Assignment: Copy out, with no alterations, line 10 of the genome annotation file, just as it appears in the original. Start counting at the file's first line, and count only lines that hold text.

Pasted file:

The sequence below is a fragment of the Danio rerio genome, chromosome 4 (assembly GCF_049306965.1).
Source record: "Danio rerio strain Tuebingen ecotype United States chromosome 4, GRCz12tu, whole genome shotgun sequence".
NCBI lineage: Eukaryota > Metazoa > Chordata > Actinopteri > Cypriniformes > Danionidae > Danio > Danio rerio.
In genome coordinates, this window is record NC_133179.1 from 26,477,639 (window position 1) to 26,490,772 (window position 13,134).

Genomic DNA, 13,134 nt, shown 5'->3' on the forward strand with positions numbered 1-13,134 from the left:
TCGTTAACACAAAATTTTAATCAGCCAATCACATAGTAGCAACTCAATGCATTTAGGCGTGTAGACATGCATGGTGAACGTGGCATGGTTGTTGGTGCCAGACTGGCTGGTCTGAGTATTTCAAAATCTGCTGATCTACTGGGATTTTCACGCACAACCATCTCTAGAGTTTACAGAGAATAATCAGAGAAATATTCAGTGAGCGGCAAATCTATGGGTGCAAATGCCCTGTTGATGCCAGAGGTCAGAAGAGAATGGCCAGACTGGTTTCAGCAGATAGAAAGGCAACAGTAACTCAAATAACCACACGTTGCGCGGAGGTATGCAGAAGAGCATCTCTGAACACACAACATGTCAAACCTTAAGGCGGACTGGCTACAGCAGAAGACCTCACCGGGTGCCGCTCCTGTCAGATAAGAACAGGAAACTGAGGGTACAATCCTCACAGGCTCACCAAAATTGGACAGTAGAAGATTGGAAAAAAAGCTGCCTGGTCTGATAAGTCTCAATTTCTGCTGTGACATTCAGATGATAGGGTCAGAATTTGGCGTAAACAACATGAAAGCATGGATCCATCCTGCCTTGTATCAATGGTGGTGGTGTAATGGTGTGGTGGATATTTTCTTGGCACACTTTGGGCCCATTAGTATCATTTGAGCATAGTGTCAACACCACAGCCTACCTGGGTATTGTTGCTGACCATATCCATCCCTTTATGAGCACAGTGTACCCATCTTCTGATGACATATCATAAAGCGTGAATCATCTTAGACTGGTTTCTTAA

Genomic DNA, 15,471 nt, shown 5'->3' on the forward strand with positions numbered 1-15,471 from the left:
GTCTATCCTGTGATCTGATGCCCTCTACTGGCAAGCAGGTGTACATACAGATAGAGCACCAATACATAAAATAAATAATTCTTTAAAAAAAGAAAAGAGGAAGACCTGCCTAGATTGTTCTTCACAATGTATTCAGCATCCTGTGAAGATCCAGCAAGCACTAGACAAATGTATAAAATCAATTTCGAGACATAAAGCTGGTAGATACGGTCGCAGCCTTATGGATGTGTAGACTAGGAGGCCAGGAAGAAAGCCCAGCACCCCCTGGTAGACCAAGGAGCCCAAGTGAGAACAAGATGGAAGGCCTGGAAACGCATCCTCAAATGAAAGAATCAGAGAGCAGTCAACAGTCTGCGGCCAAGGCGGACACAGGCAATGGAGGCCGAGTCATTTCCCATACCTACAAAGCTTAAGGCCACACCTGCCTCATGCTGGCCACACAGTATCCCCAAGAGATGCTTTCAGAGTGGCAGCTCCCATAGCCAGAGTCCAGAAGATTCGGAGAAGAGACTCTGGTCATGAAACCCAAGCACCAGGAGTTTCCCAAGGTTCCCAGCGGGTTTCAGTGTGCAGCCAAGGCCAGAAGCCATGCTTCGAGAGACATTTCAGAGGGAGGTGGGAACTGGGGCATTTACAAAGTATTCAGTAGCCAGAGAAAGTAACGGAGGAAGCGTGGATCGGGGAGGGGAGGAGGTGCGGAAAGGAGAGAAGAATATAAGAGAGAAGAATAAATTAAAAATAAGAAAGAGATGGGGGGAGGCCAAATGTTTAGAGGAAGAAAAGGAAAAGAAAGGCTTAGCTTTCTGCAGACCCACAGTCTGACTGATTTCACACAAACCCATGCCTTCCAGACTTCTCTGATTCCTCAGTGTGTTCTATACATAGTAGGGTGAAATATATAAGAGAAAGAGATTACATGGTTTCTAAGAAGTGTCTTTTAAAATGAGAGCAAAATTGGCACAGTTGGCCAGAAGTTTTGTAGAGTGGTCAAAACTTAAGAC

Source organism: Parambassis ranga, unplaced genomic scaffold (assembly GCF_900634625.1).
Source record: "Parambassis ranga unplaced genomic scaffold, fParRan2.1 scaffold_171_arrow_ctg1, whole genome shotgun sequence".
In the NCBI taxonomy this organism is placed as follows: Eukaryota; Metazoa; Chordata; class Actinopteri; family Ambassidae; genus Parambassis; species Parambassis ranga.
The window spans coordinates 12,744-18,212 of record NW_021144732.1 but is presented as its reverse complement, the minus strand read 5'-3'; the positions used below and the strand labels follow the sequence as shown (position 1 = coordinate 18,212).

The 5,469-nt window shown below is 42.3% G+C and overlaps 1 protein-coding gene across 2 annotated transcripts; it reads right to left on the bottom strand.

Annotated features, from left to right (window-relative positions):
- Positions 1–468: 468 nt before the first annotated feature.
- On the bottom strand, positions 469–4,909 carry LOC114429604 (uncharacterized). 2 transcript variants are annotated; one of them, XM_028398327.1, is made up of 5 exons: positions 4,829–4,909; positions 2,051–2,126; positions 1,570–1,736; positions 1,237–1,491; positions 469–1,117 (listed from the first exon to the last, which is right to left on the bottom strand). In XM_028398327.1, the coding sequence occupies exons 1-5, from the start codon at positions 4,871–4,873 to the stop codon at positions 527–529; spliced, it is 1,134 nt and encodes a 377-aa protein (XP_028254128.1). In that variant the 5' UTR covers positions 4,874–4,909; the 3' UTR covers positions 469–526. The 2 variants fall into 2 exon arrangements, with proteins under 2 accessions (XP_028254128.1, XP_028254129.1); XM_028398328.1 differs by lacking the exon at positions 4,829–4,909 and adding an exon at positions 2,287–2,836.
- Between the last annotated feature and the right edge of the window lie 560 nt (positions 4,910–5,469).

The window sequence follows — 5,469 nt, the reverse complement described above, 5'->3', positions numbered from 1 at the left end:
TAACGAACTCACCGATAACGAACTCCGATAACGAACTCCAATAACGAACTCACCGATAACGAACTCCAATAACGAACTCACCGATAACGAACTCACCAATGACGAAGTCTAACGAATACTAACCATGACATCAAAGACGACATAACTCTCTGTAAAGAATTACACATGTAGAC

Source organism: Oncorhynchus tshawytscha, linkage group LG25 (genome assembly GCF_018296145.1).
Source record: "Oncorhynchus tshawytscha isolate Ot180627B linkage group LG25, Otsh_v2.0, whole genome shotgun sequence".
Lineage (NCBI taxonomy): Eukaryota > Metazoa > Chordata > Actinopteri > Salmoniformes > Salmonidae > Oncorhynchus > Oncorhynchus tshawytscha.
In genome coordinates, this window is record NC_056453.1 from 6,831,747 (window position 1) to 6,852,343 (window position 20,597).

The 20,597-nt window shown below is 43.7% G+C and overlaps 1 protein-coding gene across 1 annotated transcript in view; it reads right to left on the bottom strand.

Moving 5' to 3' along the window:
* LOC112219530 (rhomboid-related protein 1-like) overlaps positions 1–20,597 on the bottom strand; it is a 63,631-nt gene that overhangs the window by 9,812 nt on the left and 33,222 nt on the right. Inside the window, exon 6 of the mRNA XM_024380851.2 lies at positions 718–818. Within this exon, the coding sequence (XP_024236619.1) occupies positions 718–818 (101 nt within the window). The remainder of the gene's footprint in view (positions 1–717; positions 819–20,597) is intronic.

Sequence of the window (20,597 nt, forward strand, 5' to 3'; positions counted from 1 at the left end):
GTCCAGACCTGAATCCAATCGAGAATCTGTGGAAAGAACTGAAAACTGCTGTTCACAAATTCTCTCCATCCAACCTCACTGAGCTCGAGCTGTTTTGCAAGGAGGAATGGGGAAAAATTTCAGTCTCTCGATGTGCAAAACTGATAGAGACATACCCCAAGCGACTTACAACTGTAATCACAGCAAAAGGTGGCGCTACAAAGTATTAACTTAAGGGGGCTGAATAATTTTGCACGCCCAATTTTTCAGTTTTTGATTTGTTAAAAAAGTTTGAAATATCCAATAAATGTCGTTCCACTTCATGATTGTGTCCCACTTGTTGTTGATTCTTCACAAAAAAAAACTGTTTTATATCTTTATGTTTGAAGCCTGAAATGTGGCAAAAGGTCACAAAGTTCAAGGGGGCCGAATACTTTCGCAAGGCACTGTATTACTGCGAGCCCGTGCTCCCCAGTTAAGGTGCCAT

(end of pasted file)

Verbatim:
Source record: "Parambassis ranga unplaced genomic scaffold, fParRan2.1 scaffold_171_arrow_ctg1, whole genome shotgun sequence".